TOKYO -- As Nintendo continues to soar on the runaway success of "Pokemon Go," some market watchers are sounding the alarm over the stock's equally runaway valuation.
"I trade 5 billion yen to 7 billion yen [$47.1 million to $65.9 million] in daily value, and I earned a total profit of about 50 million yen," a retail investor here said of Nintendo. Turnover of the video game company accounted for about 30% of Friday's total on the first section of the Tokyo Stock Exchange. The stock price has roughly doubled since July 8.
Already a household name, Nintendo readily drew individual investors with its latest smash hit. Funds investing through high-frequency trading have also joined the fray, adding steam to its historic gains. Excess cash generated by the Bank of Japan's massive monetary easing program is also lubricating the bull run.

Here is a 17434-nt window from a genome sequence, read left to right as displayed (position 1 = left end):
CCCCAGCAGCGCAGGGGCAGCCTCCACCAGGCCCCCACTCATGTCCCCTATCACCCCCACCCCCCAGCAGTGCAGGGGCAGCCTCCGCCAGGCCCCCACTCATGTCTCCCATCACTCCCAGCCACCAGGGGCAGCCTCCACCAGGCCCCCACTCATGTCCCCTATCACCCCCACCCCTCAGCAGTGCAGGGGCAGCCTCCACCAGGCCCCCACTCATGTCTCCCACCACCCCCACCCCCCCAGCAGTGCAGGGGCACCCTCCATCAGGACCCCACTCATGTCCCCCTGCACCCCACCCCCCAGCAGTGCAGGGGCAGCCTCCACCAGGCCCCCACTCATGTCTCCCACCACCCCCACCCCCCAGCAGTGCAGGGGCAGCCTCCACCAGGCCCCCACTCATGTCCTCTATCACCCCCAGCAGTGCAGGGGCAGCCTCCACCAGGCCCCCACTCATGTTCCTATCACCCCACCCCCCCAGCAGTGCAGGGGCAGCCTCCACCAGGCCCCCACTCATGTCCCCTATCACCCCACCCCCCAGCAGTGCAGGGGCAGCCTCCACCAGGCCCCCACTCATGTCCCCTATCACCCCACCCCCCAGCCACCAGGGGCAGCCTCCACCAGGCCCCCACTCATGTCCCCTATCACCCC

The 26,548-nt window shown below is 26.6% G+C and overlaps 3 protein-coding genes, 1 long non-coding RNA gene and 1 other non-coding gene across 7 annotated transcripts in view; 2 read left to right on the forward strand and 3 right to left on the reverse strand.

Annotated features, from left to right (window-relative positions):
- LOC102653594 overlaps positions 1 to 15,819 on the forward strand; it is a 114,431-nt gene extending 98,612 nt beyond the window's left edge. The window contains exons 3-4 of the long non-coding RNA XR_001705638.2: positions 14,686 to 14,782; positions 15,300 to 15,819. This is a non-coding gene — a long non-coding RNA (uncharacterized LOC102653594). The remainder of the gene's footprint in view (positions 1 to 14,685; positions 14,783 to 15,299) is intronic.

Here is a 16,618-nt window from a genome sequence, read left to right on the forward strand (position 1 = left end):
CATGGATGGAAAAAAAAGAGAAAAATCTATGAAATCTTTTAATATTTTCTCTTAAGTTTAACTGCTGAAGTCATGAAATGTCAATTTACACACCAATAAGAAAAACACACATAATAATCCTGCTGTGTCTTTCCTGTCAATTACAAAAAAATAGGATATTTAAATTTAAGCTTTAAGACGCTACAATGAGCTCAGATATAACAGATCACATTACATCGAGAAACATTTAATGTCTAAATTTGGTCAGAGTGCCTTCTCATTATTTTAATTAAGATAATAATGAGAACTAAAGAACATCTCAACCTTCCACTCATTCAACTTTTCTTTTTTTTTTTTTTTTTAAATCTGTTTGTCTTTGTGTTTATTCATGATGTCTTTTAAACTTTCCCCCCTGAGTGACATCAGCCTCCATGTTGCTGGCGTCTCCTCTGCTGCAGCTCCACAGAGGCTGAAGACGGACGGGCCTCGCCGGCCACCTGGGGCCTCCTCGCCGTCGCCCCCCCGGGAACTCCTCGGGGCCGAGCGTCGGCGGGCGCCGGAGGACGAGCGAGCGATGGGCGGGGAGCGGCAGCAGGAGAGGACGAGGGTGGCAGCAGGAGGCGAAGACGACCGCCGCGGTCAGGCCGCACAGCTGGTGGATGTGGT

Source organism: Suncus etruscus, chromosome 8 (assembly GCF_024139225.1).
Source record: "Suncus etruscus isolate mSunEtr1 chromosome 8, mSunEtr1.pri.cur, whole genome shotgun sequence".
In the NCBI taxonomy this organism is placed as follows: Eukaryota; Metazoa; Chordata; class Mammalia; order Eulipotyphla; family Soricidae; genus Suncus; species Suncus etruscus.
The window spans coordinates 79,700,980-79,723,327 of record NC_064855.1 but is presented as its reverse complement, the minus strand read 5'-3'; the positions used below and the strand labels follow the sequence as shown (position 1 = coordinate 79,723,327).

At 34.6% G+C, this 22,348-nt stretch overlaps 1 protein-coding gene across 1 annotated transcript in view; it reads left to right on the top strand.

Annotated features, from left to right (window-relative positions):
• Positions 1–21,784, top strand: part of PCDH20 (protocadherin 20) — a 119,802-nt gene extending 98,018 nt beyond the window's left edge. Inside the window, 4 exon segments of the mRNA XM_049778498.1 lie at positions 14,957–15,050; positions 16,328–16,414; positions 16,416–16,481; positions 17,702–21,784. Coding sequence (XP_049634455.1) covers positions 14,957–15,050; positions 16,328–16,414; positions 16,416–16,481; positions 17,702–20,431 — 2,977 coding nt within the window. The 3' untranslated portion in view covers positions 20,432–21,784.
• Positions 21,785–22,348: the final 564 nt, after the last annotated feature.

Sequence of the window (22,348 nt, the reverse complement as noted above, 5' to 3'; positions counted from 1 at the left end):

But Nintendo's earnings windfall from "Pokemon Go" may not live up to market expectations. The company owns just 32% of Tokyo-based Pokemon Co., which is entitled to a licensing fee from U.S.-based game operator Niantic. Nintendo said Friday that "Pokemon Go" will have only a "limited" impact on consolidated earnings.
Nintendo's price-earnings ratio nevertheless shot up to 97. The P/E ratio of McDonald's Holdings Japan, whose fast-food restaurants become official "PokeStops" and "gyms" under a tie-up, climbed to 481. Both multiples dwarfed the TSE first-section average of 15.
"Citing uncertainty over 'Pokemon Go's' lasting popularity, some retail investors are resorting to early profit-taking," said Tomoichiro Kubota, senior analyst at Matsui Securities. The heated Pokenomics rally could turn into a painful correction.